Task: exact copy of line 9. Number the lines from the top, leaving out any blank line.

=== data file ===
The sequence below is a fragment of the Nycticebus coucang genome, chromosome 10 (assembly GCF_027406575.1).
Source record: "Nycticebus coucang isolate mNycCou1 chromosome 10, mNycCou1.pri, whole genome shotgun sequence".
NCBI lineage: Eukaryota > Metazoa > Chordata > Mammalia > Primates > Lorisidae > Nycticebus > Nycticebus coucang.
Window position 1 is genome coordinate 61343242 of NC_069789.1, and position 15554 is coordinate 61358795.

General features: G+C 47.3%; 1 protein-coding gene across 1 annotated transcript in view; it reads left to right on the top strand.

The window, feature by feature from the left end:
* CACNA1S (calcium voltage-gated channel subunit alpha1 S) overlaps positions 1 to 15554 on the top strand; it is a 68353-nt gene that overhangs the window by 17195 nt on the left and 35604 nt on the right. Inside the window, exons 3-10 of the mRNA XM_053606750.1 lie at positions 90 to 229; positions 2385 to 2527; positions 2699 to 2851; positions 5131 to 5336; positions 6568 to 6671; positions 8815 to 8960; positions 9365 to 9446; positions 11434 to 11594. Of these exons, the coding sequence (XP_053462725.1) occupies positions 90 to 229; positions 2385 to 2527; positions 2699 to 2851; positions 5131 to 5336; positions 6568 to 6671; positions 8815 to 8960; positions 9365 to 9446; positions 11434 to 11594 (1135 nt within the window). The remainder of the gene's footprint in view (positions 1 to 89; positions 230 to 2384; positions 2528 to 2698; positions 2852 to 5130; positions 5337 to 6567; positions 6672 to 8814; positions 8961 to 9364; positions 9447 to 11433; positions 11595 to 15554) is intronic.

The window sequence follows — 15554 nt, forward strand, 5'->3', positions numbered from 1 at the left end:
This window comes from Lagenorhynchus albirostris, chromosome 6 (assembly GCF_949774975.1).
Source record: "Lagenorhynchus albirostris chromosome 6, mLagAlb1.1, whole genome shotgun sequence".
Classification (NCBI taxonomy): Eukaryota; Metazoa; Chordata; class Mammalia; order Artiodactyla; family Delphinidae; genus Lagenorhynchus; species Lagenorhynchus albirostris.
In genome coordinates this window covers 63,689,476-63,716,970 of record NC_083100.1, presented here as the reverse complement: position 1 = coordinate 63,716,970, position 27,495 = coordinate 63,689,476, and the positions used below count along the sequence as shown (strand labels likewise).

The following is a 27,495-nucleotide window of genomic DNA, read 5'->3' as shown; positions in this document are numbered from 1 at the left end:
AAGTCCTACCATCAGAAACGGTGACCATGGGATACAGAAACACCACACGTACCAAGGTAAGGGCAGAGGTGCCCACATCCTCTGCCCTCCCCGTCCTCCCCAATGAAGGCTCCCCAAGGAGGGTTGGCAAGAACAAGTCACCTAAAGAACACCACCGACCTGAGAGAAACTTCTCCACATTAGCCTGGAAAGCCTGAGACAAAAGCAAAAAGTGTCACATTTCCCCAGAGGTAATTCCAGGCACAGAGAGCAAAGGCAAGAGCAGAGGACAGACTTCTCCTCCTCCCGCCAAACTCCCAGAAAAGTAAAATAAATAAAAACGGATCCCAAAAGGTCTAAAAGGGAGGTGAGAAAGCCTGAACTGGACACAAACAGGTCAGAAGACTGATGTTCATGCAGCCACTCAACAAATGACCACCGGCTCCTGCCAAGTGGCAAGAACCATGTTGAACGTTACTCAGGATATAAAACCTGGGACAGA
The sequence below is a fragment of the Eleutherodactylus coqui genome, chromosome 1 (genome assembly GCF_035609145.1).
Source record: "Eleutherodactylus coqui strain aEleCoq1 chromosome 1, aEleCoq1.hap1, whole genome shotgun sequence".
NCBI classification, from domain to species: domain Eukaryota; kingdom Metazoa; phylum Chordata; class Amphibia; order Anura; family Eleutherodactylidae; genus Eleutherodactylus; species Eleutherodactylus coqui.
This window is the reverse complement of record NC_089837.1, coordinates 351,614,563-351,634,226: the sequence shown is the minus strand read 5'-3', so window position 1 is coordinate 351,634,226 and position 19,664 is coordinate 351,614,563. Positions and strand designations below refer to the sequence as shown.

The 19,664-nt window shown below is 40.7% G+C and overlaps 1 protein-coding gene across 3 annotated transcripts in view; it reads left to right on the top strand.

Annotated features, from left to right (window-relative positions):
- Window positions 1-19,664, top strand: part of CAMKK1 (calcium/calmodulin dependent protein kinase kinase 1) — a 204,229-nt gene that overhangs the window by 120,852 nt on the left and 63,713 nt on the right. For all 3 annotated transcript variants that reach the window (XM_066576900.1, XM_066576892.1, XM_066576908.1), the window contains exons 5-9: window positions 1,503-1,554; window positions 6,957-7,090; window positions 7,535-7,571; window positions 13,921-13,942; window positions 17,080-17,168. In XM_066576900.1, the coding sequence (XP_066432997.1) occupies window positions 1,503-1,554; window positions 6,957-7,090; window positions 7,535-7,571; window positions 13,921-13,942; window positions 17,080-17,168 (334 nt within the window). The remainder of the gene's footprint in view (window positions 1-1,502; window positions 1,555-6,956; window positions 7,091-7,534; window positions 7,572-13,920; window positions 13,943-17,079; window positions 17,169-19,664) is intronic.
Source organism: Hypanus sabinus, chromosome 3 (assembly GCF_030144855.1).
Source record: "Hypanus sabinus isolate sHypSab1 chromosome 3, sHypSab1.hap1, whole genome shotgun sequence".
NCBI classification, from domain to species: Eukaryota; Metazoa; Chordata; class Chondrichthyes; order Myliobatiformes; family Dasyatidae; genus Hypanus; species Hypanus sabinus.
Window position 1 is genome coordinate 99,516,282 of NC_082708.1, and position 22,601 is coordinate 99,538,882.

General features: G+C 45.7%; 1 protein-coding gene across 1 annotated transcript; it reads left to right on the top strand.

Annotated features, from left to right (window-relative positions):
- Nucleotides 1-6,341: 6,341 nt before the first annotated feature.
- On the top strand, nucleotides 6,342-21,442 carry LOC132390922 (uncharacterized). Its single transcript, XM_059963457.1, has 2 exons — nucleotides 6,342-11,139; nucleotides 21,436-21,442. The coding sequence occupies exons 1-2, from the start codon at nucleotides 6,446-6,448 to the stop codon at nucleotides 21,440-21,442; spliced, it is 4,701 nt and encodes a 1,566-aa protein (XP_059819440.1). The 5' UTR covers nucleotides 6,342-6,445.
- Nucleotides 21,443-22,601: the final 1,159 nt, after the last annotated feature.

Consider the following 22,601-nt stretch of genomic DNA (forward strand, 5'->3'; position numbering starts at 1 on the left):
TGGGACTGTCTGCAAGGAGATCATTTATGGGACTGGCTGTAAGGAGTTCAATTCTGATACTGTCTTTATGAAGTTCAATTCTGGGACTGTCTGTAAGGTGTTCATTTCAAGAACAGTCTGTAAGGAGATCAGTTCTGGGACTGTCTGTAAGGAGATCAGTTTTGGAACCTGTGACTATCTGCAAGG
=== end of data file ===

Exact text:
This window comes from Lagenorhynchus albirostris, chromosome 6 (assembly GCF_949774975.1).